Couple hugging at beach
Published On: May 30, 2018|Categories: Family Support, Treatment|

A drug or alcohol addiction can put immense strain on a relationship. If your spouse or significant other has recently started a treatment program, they have taken an important step towards recovery, but you may be wondering when the difficulties are going to end.

While recovery and treatment are still challenging times for both of you, there are steps you can take to support your loved one in recovery that will help minimize the strain and provide a hopeful outlook during this time.

What can I do to support my spouse in addiction recovery?

Support is more than making their favorite meal to come home to after a long treatment day (although this gesture will likely communicate loads). Supporting your loved one is as continuous as their recovery, and knowing how to show that support can ease the burden of trying to find new, innovative ways of letting them know you’re here to help.

Identify and eliminate triggers at home

One of the benefits – and challenges – of outpatient substance use disorder treatment is that the client comes home at the end of the day. While this keeps disruptions to the normal daily routine at a minimum (you can still work your job, attend school, etc.), it can be challenging because your spouse is not in an entirely protected environment. In inpatient treatment, there’s not a hint of substances anywhere; but in normal, everyday life, it may be more common for your spouse to encounter triggers.

Make sure you remove any and all substances from your home and identify any additional potential triggers. For example, if you and your spouse are invited to a social gathering where alcohol will be served, it may be best to decline during the early stages of recovery. Eliminating potential triggers will help your spouse stay on the road to recovery.

Communicate honestly, but avoid judgmental language

Communication is vital for relationships, and your feelings about the addiction are valid. However, it is important to avoid judgmental or harsh language that may discourage your partner. Make it clear that you still love your spouse for who they are, and that you are proud of them for taking positive steps towards recovery. But don’t be afraid of kindly setting any necessary boundaries or guidelines to promote healing in both of your lives.

Also, encourage your spouse to express their own feelings about the recovery process. Let them know you are there for support. Actively listen as they express their struggles, worries and thoughts about treatment. While you may not be equipped to address them all, even just providing that listening ear will show a lot of support.

Plan substance-free activities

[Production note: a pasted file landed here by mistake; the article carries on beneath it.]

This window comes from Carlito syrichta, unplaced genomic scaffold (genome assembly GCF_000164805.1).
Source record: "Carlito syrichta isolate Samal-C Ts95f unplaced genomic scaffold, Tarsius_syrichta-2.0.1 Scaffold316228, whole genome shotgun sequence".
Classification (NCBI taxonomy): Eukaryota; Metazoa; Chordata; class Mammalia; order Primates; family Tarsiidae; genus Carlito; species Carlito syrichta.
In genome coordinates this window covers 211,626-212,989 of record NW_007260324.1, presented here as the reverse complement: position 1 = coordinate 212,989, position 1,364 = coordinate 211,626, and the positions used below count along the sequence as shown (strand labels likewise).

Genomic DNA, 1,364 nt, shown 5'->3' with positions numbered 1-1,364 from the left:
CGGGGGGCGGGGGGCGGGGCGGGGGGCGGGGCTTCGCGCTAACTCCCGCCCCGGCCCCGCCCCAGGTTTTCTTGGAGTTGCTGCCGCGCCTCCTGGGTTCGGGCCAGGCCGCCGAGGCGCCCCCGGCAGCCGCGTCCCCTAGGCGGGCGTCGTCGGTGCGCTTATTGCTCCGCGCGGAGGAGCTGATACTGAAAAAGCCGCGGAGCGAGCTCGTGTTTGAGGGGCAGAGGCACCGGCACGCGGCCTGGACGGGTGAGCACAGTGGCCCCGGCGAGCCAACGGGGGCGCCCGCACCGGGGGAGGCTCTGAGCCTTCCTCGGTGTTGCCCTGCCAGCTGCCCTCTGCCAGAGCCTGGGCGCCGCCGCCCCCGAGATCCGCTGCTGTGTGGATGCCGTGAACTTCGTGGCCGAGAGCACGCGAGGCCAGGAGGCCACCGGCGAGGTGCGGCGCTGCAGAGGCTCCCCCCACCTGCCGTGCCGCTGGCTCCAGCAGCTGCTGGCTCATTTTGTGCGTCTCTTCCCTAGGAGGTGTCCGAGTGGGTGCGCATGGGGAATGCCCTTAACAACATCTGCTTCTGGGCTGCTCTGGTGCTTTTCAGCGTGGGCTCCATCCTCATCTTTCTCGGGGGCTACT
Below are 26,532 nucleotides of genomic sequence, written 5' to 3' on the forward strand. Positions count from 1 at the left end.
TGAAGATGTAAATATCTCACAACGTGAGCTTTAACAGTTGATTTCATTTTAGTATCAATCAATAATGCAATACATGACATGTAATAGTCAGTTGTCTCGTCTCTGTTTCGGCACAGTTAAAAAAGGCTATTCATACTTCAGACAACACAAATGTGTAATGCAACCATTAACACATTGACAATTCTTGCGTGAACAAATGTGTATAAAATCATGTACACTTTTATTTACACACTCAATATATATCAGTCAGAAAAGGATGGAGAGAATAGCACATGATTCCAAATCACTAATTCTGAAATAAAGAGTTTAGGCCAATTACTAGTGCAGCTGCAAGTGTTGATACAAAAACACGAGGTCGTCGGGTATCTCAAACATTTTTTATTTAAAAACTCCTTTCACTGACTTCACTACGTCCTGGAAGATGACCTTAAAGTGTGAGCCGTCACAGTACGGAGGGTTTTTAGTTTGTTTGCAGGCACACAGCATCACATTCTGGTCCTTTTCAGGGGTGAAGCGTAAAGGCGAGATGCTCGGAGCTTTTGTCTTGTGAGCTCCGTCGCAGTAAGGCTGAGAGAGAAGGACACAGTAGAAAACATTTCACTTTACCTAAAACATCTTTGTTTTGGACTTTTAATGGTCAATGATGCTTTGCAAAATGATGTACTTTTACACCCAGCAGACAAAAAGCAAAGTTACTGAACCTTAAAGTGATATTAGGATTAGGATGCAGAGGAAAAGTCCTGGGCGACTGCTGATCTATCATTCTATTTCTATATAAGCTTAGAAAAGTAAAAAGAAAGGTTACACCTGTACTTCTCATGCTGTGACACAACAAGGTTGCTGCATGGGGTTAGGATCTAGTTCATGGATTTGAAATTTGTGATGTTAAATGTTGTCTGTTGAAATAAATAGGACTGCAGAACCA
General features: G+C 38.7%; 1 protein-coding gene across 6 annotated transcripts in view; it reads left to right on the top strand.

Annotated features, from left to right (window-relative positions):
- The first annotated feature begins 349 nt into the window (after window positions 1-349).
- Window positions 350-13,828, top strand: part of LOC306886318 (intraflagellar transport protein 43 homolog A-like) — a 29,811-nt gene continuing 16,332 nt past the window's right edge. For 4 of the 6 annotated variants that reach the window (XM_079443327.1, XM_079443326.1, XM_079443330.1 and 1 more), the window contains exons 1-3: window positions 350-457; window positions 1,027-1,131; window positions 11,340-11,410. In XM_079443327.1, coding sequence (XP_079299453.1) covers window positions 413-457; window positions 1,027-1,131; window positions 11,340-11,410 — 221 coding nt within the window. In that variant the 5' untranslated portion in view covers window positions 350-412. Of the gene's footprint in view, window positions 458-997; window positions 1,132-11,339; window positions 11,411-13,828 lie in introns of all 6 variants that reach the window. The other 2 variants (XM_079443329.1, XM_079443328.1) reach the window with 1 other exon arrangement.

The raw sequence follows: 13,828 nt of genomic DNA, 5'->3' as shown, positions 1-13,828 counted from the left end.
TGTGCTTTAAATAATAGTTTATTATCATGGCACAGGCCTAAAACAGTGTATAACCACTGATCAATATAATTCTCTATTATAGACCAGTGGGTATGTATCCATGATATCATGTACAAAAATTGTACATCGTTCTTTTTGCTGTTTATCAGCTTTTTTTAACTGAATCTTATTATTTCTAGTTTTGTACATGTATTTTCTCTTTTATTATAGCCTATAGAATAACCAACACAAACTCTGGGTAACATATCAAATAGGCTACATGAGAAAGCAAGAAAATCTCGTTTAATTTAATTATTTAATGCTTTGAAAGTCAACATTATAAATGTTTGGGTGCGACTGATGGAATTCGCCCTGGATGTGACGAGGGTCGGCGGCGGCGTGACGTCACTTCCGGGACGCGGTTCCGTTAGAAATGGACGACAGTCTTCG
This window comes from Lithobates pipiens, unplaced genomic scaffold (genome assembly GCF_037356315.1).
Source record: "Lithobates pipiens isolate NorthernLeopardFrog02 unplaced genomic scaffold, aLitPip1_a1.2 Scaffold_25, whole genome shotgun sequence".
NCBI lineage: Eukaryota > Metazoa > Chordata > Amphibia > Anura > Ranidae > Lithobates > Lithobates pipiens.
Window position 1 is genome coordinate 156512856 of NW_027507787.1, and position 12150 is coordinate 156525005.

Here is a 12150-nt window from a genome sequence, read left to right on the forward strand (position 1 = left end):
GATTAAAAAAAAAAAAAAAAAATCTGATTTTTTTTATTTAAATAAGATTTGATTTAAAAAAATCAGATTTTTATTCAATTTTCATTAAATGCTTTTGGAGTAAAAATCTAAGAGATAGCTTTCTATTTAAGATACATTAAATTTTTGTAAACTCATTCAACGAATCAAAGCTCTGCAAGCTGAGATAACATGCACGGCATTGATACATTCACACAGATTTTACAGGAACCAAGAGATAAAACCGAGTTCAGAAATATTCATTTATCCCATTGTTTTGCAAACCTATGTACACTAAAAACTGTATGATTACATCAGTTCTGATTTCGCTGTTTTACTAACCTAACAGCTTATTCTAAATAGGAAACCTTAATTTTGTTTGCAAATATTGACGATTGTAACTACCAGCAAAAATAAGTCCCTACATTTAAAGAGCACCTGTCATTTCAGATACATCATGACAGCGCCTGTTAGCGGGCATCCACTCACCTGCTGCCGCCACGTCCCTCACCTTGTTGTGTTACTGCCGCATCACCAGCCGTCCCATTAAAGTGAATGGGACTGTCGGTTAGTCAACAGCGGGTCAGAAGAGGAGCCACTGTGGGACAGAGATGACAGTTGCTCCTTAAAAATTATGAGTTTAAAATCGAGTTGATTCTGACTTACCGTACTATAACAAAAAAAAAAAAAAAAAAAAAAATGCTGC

It is important to strengthen and maintain your relationship through fun activities you can do as a couple. It is equally important to avoid situations or locations that could trigger a potential relapse. Focus on activities that are fun and encourage bonding.


  • Going to a local farmer’s market
  • Exploring a nearby museum, state park or town
  • Having a movie night with lots of snacks and a mega bed on the floor
  • Volunteering together at an animal shelter
  • Planning a picnic lunch
  • Renting kayaks and spending a sunny day on the water

There’s no shortage of substance-free date ideas that you and your spouse can enjoy.

Watch for relapse signs

Outpatient treatment for substance use disorder is a long and difficult process. Relapse can happen no matter how strong the motivation to reach sobriety is. Be sure to monitor your spouse for signs of relapse, including:

  • Changes in behavior, such as disrupted sleep schedule, failure to maintain routines, lapses in self-care or personal hygiene, impulsive or irrational behavior, and lying or manipulation
  • Changes in attitude, especially towards the treatment program or the goal of recovery. Your spouse may start doubting whether he or she can achieve sobriety, or may complain about the rehab program and doctors
  • Increased stress, depression or anxiety
  • Social isolation, withdrawal from friends and family and loss of interest in hobbies
  • Reflecting on his or her drug use in a positive light, or spending time with friends he or she has used with in the past

If you see any of these warning signs, it is important to address them with your partner immediately. Express your concern to the doctors at the treatment facility as well; they are trained to spot and address relapse symptoms.

Get help for your loved one

High Focus Centers is dedicated to providing outpatient substance use disorder treatment programs based on individual needs. With multiple centers across New Jersey, Connecticut, North Carolina and Georgia, High Focus Centers has the resources to guide you and your partner through the struggle of addiction and reduce the strain on your relationship.

Contact us today to get in touch with one of our counselors.

Social issue of Stress, depress, headache, addiction concept. Young Asian woman hands touching her head in abandoned house at rural forest.The Dangers of Untreated Mental Illness
Meeting of support group. Young despaired woman crying during rehab group therapy. Psychotherapy, depression, life issues conceptHow to Increase Awareness of Depression and Suicide in Everyday Life